I can’t help myself. I’m from New Hampshire so I’m addicted to politics. I’m also addicted to statistics. And I’ve been fascinated by the number of press releases and promo blog posts offering various statistics on this year’s presidential election.

There was this one from iQuanti looking at the volume of searches for each candidate. And this from Cision on the volume of social media chatter. So when I read this NY Times piece on the amount of earned media that Trump had received, I started to wonder if any of these various “predictors” had any correlation to the actual outcomes – i.e., the number of electoral delegates various candidates had won.

Turns out there is and there isn’t. Not surprisingly, in this crazy election cycle, the one thing that is definitely NOT working this year is paid advertising. There is actual a negative correlation between Ad Spend and number of delegates. Earned media does significantly better, but not quite as well as Twitter followers.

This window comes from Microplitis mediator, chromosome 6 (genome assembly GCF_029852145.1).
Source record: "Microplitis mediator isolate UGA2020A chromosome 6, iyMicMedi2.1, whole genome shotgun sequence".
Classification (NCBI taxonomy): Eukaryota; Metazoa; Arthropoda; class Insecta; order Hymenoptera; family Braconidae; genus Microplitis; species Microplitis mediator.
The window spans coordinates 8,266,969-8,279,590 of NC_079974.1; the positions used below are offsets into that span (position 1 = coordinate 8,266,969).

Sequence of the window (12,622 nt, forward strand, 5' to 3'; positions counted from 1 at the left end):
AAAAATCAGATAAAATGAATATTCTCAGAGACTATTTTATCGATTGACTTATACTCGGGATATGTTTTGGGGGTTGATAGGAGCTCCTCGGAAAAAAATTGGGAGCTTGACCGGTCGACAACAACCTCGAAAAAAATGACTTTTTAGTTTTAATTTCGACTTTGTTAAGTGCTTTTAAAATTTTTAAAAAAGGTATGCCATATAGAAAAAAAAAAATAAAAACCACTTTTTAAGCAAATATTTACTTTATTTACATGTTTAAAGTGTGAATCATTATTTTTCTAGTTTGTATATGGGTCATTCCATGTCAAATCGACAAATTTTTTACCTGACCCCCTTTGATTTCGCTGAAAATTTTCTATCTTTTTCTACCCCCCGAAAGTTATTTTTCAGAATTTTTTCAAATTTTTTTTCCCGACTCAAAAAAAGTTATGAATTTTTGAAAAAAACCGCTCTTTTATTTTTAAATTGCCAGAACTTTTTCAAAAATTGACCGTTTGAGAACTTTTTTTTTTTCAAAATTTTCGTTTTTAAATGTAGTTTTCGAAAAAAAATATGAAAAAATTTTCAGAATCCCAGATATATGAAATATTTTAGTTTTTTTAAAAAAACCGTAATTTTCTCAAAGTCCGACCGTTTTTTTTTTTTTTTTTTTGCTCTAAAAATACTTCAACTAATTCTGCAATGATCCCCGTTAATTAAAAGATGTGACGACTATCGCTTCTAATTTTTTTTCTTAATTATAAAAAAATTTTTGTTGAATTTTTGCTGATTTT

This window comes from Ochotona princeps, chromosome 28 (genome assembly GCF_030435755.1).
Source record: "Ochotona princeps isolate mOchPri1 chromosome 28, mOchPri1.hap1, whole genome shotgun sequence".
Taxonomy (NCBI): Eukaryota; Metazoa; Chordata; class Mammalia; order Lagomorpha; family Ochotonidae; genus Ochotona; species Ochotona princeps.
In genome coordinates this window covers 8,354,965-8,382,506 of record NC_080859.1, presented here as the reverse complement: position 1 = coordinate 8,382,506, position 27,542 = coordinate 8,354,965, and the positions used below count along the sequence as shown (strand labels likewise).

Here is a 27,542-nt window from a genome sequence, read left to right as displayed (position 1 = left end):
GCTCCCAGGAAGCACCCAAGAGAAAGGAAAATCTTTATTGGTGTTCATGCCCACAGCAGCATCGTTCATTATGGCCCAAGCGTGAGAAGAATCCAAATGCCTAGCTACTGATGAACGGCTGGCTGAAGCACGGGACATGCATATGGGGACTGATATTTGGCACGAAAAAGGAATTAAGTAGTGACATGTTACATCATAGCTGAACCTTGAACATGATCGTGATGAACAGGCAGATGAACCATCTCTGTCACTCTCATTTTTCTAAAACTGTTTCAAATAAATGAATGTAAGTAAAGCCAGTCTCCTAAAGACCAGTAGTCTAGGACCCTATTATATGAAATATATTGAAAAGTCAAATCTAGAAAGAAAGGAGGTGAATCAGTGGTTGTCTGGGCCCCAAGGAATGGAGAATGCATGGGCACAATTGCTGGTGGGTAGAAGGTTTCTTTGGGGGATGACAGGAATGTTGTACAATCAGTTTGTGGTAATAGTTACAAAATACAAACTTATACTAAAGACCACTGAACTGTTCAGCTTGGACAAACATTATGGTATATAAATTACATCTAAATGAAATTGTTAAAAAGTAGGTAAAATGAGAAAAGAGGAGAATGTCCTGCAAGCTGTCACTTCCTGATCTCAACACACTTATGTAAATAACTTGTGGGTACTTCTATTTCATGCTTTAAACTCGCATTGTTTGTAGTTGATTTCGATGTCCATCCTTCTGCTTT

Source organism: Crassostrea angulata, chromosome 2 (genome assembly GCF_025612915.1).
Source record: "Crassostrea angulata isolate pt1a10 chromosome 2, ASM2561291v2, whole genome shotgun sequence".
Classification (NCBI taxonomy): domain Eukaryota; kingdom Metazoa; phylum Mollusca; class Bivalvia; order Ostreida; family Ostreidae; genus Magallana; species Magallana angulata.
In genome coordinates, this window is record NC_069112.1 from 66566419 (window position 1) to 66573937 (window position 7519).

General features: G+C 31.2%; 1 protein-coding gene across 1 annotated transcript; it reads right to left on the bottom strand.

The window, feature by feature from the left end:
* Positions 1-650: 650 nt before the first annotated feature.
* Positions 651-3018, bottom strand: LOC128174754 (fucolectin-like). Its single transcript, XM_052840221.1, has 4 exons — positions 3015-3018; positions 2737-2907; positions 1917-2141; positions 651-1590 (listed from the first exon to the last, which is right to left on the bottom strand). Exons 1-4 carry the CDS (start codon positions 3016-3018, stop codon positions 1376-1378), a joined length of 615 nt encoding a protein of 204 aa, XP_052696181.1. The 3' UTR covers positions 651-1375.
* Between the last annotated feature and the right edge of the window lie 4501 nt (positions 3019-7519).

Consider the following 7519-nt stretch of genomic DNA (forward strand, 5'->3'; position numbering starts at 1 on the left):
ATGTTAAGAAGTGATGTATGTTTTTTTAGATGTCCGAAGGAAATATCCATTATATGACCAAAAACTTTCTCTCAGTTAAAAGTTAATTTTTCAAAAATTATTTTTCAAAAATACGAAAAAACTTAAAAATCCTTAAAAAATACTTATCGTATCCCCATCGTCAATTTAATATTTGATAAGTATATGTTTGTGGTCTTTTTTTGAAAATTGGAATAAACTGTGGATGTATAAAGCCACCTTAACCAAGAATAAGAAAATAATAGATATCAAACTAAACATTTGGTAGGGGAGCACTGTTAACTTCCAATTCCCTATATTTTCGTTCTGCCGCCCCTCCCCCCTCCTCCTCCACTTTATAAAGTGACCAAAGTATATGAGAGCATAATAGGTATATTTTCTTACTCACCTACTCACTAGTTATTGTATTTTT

I’m sure Nate Silver would be horrified, but my point to my readers is this: There’s a lesson here for you, all the social chatter, followers, search results, and earned media impressions and/or value – none of it matters a damned bit if it doesn’t produce the needed result.

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  • Todd Murphy

    Another good observation, Katie. Your key phrase, “if it doesn’t produce the needed result”, is where measurement services pivot between valuable insight and simple addition. Automated measurement can only deliver values based on counts of some sort. Qualitative measurement, and measurement that reveals true insight, requires a methodology that is born out of goals and correlated with results. A server that counts hits, followers, or verbs has no idea what the client’s goals might be.